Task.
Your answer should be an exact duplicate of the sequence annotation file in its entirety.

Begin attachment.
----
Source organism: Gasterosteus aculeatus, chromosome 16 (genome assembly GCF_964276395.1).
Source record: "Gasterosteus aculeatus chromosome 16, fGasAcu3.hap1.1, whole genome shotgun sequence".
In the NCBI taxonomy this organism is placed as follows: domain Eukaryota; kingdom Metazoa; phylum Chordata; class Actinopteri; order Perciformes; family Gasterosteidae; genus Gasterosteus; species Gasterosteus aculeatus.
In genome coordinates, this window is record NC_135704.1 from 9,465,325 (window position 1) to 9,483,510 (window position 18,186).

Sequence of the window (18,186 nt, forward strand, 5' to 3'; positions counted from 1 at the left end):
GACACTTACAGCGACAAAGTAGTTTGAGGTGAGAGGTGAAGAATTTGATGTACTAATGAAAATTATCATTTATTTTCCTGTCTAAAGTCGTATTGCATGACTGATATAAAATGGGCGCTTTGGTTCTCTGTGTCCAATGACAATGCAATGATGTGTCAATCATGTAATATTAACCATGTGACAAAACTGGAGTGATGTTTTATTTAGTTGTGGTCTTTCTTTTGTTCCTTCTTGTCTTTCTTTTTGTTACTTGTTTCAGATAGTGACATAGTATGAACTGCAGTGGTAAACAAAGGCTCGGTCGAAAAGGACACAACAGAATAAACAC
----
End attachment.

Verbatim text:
Source organism: Gasterosteus aculeatus, chromosome 16 (genome assembly GCF_964276395.1).
Source record: "Gasterosteus aculeatus chromosome 16, fGasAcu3.hap1.1, whole genome shotgun sequence".
In the NCBI taxonomy this organism is placed as follows: domain Eukaryota; kingdom Metazoa; phylum Chordata; class Actinopteri; order Perciformes; family Gasterosteidae; genus Gasterosteus; species Gasterosteus aculeatus.
In genome coordinates, this window is record NC_135704.1 from 9,465,325 (window position 1) to 9,483,510 (window position 18,186).

Sequence of the window (18,186 nt, forward strand, 5' to 3'; positions counted from 1 at the left end):
GACACTTACAGCGACAAAGTAGTTTGAGGTGAGAGGTGAAGAATTTGATGTACTAATGAAAATTATCATTTATTTTCCTGTCTAAAGTCGTATTGCATGACTGATATAAAATGGGCGCTTTGGTTCTCTGTGTCCAATGACAATGCAATGATGTGTCAATCATGTAATATTAACCATGTGACAAAACTGGAGTGATGTTTTATTTAGTTGTGGTCTTTCTTTTGTTCCTTCTTGTCTTTCTTTTTGTTACTTGTTTCAGATAGTGACATAGTATGAACTGCAGTGGTAAACAAAGGCTCGGTCGAAAAGGACACAACAGAATAAACAC